Weekly Letter to the President
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INAUGURATION,   January 20, 2009

Drunk in its stale air
For two hundred years.
Fettered in mind and body,
The soul, the safe escape

To let me breathe the cries
Of my heart singing
Tears of mel-an-choly.

The tears flow free today
Washing the stains of blood
And sweat in brotherhood.

Raise the curtain then an'
Let the world look in
On this promised land --
We breathe free today.... almost.

--- Arshad M. Khan
We will be known forever by the tracks we leave.
---  Native American proverb
April 10, 2020

Mr. President:  This quiet is a new phenomenon.  Bird calls no longer punctuated by
the roar of a passing jet overhead; few cars on the road; no intermittent stops and
starts of the bus on the road; just no sound except birds , the occasional gust of wind,
and even rarer; a thunderstorm and shower.

The postman is still doing his rounds, masked of course, as are competing message
and parcel delivery services.  For workers in general, it is limbo.  No factories
humming as before, no shops, restaurants, department stores, malls, in fact few
business transactions.  Wall Street is still open in a lackluster sort of way, and Warren
Buffet warns against any buying or selling -- bottom fishing can be hazardous if old
sayings like 'trying to catch a falling knife' have any truth to them.

Across the world, it is an economic slowdown with experts estimating a drop in growth,
even perhaps a recession.  For our beleaguered planet, however, less human activity
means less pollution and that is the silver lining in this ominous cloud.  But that is not
all.  Good news is being reported on the entomological front.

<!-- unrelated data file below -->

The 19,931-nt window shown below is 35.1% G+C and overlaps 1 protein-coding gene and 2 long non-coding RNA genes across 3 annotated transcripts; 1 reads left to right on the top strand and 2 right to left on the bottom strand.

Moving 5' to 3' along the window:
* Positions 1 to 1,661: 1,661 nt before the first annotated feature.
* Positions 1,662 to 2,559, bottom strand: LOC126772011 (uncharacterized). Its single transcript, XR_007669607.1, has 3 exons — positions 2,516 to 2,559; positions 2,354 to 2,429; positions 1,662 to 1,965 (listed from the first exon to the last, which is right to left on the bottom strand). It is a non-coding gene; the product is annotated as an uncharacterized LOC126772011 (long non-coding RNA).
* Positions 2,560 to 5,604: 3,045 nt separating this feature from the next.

Monarchs might be facing disaster in North America but there has been a resurgence
for butterflies in the
UK.  The warm summer of 2019 has boosted numbers.

Painted Ladies migrating from as far away as North Africa to Europe and the UK are
in numbers not seen since 2009 when 11 million arrived.  Counts taken over three
weeks estimate 30 times more than the previous summer (2018), which was also
warm.  An ubiquitous butterfly, the painted lady is found on all continents except
South America and, of course, Antarctica.

The good news includes other species.  Peacock butterflies had their best summer
since 2014 recording a 235 percent increase over last year, and the marbled white
rose in numbers by 264 percent helped by the warmth to move up north as far as

The struggling small tortoise shell numbers rose to 70,000, the highest recorded
since 2014; gatekeepers were up 95 percent, red admirals 138 percent, even the
day-flying six-spot moth saw a 64 percent rise compared with last year.  Last year, the
small tortoise shell had the worst summer in the history of the count, hence the 167
percent rise in its numbers has been a relief to conservationists.  As were the clouds
of painted ladies, half a million in just three weeks, for butterflies also serve as food
for other creatures like birds, dragonflies, hedgehogs and others.

There is also good news for bees.  Scientists have developed a silver bullet from their
gut bacteria that is effective against colony-killer varroa mites and the deformed wing
virus (DWV) they help to transmit.  So reports Science (Jan 31, 2020) in a descriptor
note (pp 504-7) and full research article (pp 573-6).

Animal pollinators like bats, birds, butterflies and bees pollinate 75 percent of our
crops and over 75 percent of flowering plants.  In numbers these amount to 1200
crops  and over 180,000 plants, representing more than $212 billion (nps.gov) in
economic value.

Finally, from a group of small Indonesian islands near Sulawesi comes the discovery
of ten new birds, five new species and five subspecies, added to the scientific record
(Science News, Feb 1, 2020, p. 7).  Notable in color are the vivid scarlet Taliabu
myzomela honeyeater, and the Togian jungle-flycatcher sporting an iridescent blue
head and a canary yellow front.  Then there is the shy and elusive Taliabu
grasshopper-warbler, one of a group of brown birds with cricket-like songs that vary
between species.

Our earth, this wonder book of why and what keeps surprising us with new pages.  Or
is it a palimpsest written upon and rewritten?